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Public Health Implications of Climate Change Addressed at Dublin Conference

25 March 2010

Emissions

Head of the Sustainable Development Commission in Northern Ireland, Jim Kitchen recently addressed an Institute of Public Health conference in Dublin. Concentrating on the public health implications of climate change for policy makers and service deliverers across Ireland, Mr Kitchen outlined both the scale of the challenge and some of the steps that could be taken to address it.

“There are many parallel values of sustainable development & the public health agenda - improving lives, protecting the weakest, fairness, wellbeing, being the most obvious, but there is also a wider and deeper connection which, whilst not immediately obvious at first, can make a major difference to society. 

Looking at the ever increasing strain on the health services on both sides of the border and the changing diets and lifestyle choices people across Ireland are now making, we can see that a real crisis is developing.  Indeed in Ireland today we can say with justification that obesity is the public health equivalent of climate change.  A number of reasons point towards this conclusion:

  • People acknowledge the problem but don’t take personal responsibility for tackling it.
  • Governments have recognised the implications but haven’t begun to act early enough.
  • These have combined to create an acceptance, a normalisation of the issues.     
  • The environmental determinants aren’t fully understood.

This however, is not a counsel of despair – It is not too late to tackle the problem."

Efforts to tackle climate change by the government in Northern Ireland have included progress on renewable energy, transport, and public buildings. A New Sustainable Development strategy and implementation plan will also ready in the next few months with strong measures in place to address climate change.  The Assembly Environment Committee also held an Inquiry into climate change and recently reported its recommendations.  So there is work going on in government.  As Jim stressed,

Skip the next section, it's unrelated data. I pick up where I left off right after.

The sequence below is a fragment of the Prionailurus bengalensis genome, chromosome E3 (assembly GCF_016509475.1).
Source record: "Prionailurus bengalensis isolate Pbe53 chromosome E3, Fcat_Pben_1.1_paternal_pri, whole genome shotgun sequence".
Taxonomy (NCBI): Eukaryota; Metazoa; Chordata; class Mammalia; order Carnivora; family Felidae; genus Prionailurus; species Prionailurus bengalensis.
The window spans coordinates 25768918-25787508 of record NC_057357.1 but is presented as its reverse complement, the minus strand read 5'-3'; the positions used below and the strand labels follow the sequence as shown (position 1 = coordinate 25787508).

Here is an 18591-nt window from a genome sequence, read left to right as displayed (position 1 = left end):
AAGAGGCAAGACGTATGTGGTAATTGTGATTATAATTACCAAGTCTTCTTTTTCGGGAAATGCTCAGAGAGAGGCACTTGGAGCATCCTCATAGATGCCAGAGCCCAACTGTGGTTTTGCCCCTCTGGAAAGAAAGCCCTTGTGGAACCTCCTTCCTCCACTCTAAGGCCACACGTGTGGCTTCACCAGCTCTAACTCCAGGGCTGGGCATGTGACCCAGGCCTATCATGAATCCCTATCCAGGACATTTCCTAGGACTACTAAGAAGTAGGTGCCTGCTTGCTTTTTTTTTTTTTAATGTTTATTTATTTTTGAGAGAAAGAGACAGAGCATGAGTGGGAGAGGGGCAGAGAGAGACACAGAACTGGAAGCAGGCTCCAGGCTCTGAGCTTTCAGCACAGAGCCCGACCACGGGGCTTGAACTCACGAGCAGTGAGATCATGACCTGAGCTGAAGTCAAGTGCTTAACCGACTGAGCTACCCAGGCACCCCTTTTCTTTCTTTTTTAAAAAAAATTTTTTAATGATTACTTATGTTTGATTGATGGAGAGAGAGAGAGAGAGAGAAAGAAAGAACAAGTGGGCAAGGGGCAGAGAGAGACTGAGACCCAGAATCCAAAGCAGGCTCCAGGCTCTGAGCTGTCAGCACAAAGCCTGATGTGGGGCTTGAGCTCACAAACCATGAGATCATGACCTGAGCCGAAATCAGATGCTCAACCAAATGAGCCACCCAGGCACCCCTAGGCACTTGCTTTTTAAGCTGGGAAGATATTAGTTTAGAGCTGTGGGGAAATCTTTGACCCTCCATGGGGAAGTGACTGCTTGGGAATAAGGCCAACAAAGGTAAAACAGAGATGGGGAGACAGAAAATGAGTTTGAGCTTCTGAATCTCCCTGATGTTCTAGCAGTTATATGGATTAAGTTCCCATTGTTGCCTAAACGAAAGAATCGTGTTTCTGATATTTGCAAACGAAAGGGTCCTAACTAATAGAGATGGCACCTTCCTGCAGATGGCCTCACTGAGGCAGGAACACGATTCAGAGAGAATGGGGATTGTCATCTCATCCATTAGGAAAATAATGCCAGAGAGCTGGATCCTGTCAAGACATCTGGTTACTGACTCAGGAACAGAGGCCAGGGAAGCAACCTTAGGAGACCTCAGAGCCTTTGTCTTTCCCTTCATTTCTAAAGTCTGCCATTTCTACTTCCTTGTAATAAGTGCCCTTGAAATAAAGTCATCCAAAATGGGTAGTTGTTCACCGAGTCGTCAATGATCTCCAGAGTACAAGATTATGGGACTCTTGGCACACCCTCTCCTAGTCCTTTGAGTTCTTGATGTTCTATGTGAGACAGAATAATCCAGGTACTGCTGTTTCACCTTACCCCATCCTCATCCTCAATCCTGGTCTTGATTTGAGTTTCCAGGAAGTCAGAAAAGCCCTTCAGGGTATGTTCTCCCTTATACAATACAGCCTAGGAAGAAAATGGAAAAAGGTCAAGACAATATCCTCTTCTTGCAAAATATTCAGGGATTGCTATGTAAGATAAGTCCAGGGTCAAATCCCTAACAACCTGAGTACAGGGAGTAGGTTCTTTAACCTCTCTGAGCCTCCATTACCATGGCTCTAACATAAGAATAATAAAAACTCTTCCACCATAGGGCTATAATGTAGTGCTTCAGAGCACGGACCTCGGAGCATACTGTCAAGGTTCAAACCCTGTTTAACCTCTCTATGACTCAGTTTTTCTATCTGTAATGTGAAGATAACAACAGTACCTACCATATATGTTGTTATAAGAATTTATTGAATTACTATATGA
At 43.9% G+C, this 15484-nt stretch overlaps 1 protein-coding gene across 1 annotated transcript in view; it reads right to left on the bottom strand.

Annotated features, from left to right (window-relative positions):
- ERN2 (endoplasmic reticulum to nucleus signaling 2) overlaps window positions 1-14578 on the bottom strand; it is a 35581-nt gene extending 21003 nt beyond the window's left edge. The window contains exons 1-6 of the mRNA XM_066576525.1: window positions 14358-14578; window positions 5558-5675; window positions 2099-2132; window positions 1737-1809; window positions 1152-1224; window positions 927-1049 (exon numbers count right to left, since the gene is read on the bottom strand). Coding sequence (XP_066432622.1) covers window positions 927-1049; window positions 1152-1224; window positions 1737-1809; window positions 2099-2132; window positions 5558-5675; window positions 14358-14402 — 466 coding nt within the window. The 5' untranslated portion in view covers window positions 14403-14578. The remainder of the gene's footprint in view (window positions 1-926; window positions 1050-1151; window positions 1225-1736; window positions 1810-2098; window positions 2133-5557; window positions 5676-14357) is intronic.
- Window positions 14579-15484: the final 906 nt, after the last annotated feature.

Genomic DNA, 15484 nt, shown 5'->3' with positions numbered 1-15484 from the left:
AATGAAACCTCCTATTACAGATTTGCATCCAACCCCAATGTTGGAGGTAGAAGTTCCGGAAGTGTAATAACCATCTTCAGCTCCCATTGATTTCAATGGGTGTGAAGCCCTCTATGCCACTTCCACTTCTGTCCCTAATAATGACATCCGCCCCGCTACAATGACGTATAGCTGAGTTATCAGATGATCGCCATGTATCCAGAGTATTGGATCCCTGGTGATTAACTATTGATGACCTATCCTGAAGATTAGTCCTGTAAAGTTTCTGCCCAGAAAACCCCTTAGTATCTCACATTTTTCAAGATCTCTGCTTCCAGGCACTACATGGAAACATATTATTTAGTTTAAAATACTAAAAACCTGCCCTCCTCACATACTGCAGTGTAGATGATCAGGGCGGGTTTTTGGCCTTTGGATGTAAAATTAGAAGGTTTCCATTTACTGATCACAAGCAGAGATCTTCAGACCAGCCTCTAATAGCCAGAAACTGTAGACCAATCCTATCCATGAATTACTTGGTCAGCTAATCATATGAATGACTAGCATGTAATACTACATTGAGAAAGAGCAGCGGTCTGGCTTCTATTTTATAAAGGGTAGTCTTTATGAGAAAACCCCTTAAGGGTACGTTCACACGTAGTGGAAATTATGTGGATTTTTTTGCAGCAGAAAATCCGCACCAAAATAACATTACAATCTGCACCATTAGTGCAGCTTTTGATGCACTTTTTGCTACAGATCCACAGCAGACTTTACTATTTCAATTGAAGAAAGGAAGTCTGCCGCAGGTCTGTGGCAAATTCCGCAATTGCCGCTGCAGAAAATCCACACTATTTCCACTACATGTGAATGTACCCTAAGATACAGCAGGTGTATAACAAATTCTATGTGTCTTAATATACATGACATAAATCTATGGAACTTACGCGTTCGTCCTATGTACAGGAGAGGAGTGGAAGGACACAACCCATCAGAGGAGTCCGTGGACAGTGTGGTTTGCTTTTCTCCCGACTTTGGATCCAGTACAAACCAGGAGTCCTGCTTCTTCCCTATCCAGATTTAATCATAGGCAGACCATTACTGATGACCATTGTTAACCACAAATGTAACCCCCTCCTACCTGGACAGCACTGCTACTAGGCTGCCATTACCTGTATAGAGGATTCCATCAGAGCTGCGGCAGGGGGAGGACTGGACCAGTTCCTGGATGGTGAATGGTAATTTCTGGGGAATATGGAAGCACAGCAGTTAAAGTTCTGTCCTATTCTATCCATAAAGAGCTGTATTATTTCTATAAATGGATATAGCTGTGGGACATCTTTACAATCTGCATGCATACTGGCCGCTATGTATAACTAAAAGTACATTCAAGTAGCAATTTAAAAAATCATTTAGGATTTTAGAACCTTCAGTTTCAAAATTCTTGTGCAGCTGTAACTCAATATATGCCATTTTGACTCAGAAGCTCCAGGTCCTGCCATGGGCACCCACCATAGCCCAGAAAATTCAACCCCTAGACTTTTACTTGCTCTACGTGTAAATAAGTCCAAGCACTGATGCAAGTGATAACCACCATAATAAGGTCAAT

“The challenge is to broaden that work and deepen those commitments.” 

Outside of Government some interesting developments have taken place over the last 12 to 18 months, for example, the Northern Ireland Green New Deal coalition - as in the South, a broad range of representatives from the public and private community and voluntary sectors - working together to provide solutions that will help our elected representatives, benefit the entire community, kick start the local economy, and secure the transition to a more stable, low carbon economic future.  These are common goals, non party political, and locally achievable.   

“Further cooperation on an all island level to counteract the public health implications of climate change is required.  The administrations, North and South, can work with and learn from each other.  There is no need to re invent the wheel; we can work through existing structures to share thoughts and expertise and encourage research and innovation that will benefit people and communities on both sides of the border.” 

Some of the avenues which should be explored in more detail include: 

  • The British-Irish Council remit on Climate Change & Energy across the islands    
  • The existing links between the Sustainable Development Commission and Comhar – for example the successful British Council Challenge Europe projects, which have achieved real results in areas including community food initiatives, electric car advocacy and city bike schemes.     
  • The strong position of the Institute for Public Health to advocate change and partnership through its own work across the island.     
  • Further departmental links through the North South Ministerial Council.

Concluding his remarks Mr Kitchen stated:

“There are also a number of practical steps which we can also take in the here and now.  We can tailor the public health budget to provide better societal, as well as better health outcomes.  Outcomes that benefit local communities, strengthen local economies, and enhance the environment, such as the development of a ‘Good Corporate Citizenship Guide’ for health departments based on the model developed for the NHS in Britain by the Sustainable Development Commission. The guide helps organisations to put social, economic and environmental considerations at the heart of decision making and ensures that day to day activities support, rather than hinder, progress with sustainable development.  It also helps to use organisations’ purchasing power, influence, and resources to help deliver strong, healthy and sustainable communities. 

“We must also be clear that these issues do not simply belong to the ‘health’ budget or form part of ‘health’ policy – government should look to the changes which it can make across the system – in transport policy, procurement, facilities management, employment and skills, the built environment, and in community engagement.  Much of this work is currently underway – the challenge is to bring it together, to bind outcomes across government which will maximise our public wealth as well as our public health.”

 

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